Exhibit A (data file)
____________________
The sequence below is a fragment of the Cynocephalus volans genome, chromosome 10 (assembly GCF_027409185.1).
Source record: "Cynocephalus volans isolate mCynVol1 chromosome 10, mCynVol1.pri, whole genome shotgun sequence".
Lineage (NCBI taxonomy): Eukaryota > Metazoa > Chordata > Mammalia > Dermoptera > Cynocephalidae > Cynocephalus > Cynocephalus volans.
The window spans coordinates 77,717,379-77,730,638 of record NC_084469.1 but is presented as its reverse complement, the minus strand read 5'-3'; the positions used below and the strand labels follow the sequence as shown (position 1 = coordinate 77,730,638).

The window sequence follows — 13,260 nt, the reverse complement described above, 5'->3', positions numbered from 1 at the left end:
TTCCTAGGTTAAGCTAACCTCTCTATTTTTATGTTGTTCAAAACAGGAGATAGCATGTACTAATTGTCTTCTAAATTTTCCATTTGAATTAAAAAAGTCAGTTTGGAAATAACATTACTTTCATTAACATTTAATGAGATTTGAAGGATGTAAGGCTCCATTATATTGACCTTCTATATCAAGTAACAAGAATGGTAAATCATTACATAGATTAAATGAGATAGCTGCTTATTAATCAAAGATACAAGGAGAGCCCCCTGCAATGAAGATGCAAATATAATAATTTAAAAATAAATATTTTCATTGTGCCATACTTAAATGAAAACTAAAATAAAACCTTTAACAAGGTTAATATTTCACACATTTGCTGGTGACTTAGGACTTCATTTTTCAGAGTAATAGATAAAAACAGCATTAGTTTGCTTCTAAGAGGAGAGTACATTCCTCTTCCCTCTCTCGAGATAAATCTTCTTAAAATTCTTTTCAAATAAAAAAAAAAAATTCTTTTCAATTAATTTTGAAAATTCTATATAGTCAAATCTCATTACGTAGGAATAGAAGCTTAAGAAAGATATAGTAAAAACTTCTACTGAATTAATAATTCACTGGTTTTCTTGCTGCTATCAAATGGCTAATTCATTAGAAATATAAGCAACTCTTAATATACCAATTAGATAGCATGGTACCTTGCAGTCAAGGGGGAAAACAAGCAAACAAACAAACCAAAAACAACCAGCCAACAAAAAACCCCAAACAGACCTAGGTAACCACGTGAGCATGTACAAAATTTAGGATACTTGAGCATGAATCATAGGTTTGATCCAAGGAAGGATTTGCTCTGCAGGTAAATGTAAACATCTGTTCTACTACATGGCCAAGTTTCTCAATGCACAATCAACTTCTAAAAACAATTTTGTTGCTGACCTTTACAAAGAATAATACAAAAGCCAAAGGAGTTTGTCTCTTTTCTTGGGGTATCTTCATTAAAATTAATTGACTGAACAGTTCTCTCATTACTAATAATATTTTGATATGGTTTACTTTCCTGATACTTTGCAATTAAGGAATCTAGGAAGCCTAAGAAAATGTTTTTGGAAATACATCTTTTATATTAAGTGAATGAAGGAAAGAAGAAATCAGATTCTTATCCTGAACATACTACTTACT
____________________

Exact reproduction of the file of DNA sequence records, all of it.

The sequence below is a fragment of the Cynocephalus volans genome, chromosome 10 (assembly GCF_027409185.1).
Source record: "Cynocephalus volans isolate mCynVol1 chromosome 10, mCynVol1.pri, whole genome shotgun sequence".
Lineage (NCBI taxonomy): Eukaryota > Metazoa > Chordata > Mammalia > Dermoptera > Cynocephalidae > Cynocephalus > Cynocephalus volans.
The window spans coordinates 77,717,379-77,730,638 of record NC_084469.1 but is presented as its reverse complement, the minus strand read 5'-3'; the positions used below and the strand labels follow the sequence as shown (position 1 = coordinate 77,730,638).

The window sequence follows — 13,260 nt, the reverse complement described above, 5'->3', positions numbered from 1 at the left end:
TTCCTAGGTTAAGCTAACCTCTCTATTTTTATGTTGTTCAAAACAGGAGATAGCATGTACTAATTGTCTTCTAAATTTTCCATTTGAATTAAAAAAGTCAGTTTGGAAATAACATTACTTTCATTAACATTTAATGAGATTTGAAGGATGTAAGGCTCCATTATATTGACCTTCTATATCAAGTAACAAGAATGGTAAATCATTACATAGATTAAATGAGATAGCTGCTTATTAATCAAAGATACAAGGAGAGCCCCCTGCAATGAAGATGCAAATATAATAATTTAAAAATAAATATTTTCATTGTGCCATACTTAAATGAAAACTAAAATAAAACCTTTAACAAGGTTAATATTTCACACATTTGCTGGTGACTTAGGACTTCATTTTTCAGAGTAATAGATAAAAACAGCATTAGTTTGCTTCTAAGAGGAGAGTACATTCCTCTTCCCTCTCTCGAGATAAATCTTCTTAAAATTCTTTTCAAATAAAAAAAAAAAATTCTTTTCAATTAATTTTGAAAATTCTATATAGTCAAATCTCATTACGTAGGAATAGAAGCTTAAGAAAGATATAGTAAAAACTTCTACTGAATTAATAATTCACTGGTTTTCTTGCTGCTATCAAATGGCTAATTCATTAGAAATATAAGCAACTCTTAATATACCAATTAGATAGCATGGTACCTTGCAGTCAAGGGGGAAAACAAGCAAACAAACAAACCAAAAACAACCAGCCAACAAAAAACCCCAAACAGACCTAGGTAACCACGTGAGCATGTACAAAATTTAGGATACTTGAGCATGAATCATAGGTTTGATCCAAGGAAGGATTTGCTCTGCAGGTAAATGTAAACATCTGTTCTACTACATGGCCAAGTTTCTCAATGCACAATCAACTTCTAAAAACAATTTTGTTGCTGACCTTTACAAAGAATAATACAAAAGCCAAAGGAGTTTGTCTCTTTTCTTGGGGTATCTTCATTAAAATTAATTGACTGAACAGTTCTCTCATTACTAATAATATTTTGATATGGTTTACTTTCCTGATACTTTGCAATTAAGGAATCTAGGAAGCCTAAGAAAATGTTTTTGGAAATACATCTTTTATATTAAGTGAATGAAGGAAAGAAGAAATCAGATTCTTATCCTGAACATACTACTTACT